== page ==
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Mistakes Church Sound Engineers Make with Mixing Consoles – #1

Mistakes Church Sound Engineers Make with Mixing Consoles – #1

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  • There are exceptions to my never mixing with Clear-Com on your head rule, but they are usually sports venues that have sound FX bumper music and announcers. Not your typical church audio gig.
Mixing Console Snapshots

This article is part of a series called The Top 10 Mistakes Church Sound People Make With Mixing Consoles. We’re on number 1. Go here for part 1.

#1 Mixing on “snapshots” alone

Before I start this rant, I mean article, I must qualify by saying I love the automation and recall features of digital consoles.  Some more than others. They are extremely handy tools in today’s busy church audio demands. As a rule, I use them for song starts.

Each song gets a snapshot that is a reference point for where to start. Sometimes (if I have time) I will build snapshots with different EQ and compression settings for my video playback channel because the video producer doesn’t know how to properly master his videos. I also use it for training volunteers and new staff.

Clear-Com CC-400 Double-ear Standard HeadsetDual-ear Std HS XLR-4F
Clear-Com CC-400 Double-ear Standard Headset Dual-ear Std HS XLR-4F – $435

Once I had the privilege of observing the front-of-house technical director of an A-list Christian band at American Airlines Center in Dallas. I will NOT mention the name of the band, so don’t ask. This guy had on a Dual Clear-Com headset and mixed the whole show on snapshots.


Instead of mixing, he was busy talking to the tech crew on the intercom. This was a 20,000-seat venue and he needed to mix. It was just awful. I was so disappointed. I really liked the band, and well… never mind. You get my point.

There are exceptions to my never mixing with Clear-Com on your head rule, but they are usually sports venues that have sound FX bumper music and announcers. Not your typical church audio gig. I have a friend who mixes hockey and basketball games with a single-ear clear-com headset on one ear. He has a video director and camera ops screaming at him the whole time. He is great at his job. I would not be.

Again, I love virtual soundcheck, but since the band is human, do you really think that they will play exactly the same way they played on the virtual soundcheck every time? I have seen self-promoted “famous” church tech guys on Facebook and Twitter who talk about mixing for days on virtual sound check.


Let’s just say everything is relative. If you are mixing a Grammy record, you might justify spending all day on a hi-hat microphone. But I digress.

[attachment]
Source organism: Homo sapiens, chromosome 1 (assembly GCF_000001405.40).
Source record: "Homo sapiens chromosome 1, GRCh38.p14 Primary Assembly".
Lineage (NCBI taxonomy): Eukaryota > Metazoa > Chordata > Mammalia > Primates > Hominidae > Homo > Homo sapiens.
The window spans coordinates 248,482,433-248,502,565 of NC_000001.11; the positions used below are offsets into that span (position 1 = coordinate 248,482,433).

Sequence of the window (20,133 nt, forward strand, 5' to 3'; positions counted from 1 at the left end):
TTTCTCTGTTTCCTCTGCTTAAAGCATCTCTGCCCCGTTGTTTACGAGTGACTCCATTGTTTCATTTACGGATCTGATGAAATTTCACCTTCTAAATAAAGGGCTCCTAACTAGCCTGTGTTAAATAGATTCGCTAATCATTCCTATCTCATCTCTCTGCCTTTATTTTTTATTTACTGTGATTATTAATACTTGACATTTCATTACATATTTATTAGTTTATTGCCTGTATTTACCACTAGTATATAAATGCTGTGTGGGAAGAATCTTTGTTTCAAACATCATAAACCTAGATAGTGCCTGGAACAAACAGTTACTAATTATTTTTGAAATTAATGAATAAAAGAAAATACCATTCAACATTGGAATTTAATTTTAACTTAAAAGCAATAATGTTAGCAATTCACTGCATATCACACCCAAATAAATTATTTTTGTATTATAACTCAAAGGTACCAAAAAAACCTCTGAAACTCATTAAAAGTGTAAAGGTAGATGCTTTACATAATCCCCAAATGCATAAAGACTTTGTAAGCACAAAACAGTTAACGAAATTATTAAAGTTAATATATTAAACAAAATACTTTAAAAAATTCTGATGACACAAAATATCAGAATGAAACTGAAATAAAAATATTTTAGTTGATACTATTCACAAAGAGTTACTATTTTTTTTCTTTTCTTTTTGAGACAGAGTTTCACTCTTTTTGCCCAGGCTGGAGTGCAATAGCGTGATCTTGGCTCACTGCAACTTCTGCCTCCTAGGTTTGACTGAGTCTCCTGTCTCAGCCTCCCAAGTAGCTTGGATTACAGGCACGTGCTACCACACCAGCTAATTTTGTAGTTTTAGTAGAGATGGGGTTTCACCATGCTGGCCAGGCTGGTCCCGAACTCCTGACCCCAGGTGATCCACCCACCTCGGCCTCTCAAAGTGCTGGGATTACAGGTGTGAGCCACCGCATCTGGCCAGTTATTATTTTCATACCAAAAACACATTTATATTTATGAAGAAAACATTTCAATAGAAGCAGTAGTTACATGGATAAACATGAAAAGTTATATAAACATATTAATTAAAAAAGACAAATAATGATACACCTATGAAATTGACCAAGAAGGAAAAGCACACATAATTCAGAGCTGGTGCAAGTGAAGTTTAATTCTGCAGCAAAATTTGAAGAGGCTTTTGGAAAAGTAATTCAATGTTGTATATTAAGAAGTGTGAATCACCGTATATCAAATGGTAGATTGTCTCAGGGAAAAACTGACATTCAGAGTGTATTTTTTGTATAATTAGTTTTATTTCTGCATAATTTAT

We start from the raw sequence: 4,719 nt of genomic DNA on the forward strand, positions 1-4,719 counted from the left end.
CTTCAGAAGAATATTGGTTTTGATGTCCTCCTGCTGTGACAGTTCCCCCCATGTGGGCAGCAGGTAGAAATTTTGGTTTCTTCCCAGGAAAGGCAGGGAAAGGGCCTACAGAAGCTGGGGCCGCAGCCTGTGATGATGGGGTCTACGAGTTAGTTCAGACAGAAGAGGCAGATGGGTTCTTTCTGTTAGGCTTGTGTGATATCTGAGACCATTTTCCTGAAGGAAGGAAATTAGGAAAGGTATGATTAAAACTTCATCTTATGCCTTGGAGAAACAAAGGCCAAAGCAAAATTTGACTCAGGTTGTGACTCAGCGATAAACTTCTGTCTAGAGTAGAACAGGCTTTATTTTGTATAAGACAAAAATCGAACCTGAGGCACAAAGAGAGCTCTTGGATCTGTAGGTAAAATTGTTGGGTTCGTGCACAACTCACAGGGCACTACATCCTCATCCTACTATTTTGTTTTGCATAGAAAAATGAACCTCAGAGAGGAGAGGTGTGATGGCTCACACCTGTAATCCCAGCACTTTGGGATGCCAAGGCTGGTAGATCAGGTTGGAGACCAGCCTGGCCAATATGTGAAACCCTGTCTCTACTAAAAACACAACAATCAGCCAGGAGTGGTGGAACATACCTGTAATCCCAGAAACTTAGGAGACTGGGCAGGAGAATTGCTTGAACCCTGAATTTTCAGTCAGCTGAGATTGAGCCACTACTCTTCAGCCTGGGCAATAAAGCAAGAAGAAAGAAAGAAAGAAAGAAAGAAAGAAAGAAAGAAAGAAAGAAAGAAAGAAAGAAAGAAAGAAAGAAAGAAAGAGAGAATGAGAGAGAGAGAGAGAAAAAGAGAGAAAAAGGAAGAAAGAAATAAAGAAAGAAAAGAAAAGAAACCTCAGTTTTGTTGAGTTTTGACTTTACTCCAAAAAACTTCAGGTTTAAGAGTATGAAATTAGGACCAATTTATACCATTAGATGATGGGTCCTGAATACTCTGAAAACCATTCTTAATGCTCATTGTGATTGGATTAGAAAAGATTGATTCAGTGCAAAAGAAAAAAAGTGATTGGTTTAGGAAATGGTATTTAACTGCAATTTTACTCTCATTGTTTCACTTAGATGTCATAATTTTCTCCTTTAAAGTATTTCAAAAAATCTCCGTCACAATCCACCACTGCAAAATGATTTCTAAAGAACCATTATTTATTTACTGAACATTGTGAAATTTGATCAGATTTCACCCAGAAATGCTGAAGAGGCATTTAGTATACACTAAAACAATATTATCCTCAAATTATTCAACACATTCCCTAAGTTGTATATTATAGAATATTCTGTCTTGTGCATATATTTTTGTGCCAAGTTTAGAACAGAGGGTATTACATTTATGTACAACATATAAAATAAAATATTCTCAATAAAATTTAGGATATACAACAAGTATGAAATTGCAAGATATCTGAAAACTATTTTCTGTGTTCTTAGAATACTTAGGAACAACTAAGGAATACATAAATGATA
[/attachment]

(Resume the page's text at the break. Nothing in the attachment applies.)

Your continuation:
I’m not trying to beat up these church tech guys who find value in taking a whole day to map out an input list. I’m sure they believe they are performing excellence. What I am saying to new church techs is that there is more to ministry than that. Use your ears and mix.

Your players onstage are not robots. They are not going to play it the same every time. If you think they are, you are mistaken. I know there are exceptions. Robert Scovill, the father of virtual sound check, mixed Tom Petty. They have been playing together for 30+ years.  Is your worship band/choir/orchestra that good? Have they been playing together at that high of a level for 30+ years? I don’t mean to be harsh, but I doubt it. Having said that, Robert still went out on tour to mix. If he relied solely on snapshots, he could send a lackey on the road to hit the next key in between songs. He is on the road because he is a trusted audio engineer, and he can mix.

When I teach new sound techs how to use snapshots, it is only as a starting point. If the band starts really flowing from one song to the next, I will ignore the snapshot because my mix has dynamically changed and the snapshot starting point will be too different than the mix I have at present.

Beware of Talking Heads

Also, when you are using scenes/snapshots, be aware of talking heads like the pastor. Did you program the band to mute when the pastor goes to speak? You might have a bad transition if the band is supposed to play “underneath” the pastor’s welcome etc.

In the meantime, use your ears, don’t mix on scenes or snapshots alone. Happy Mixing! I hope this series has helped you create a better environment for worship at your church.


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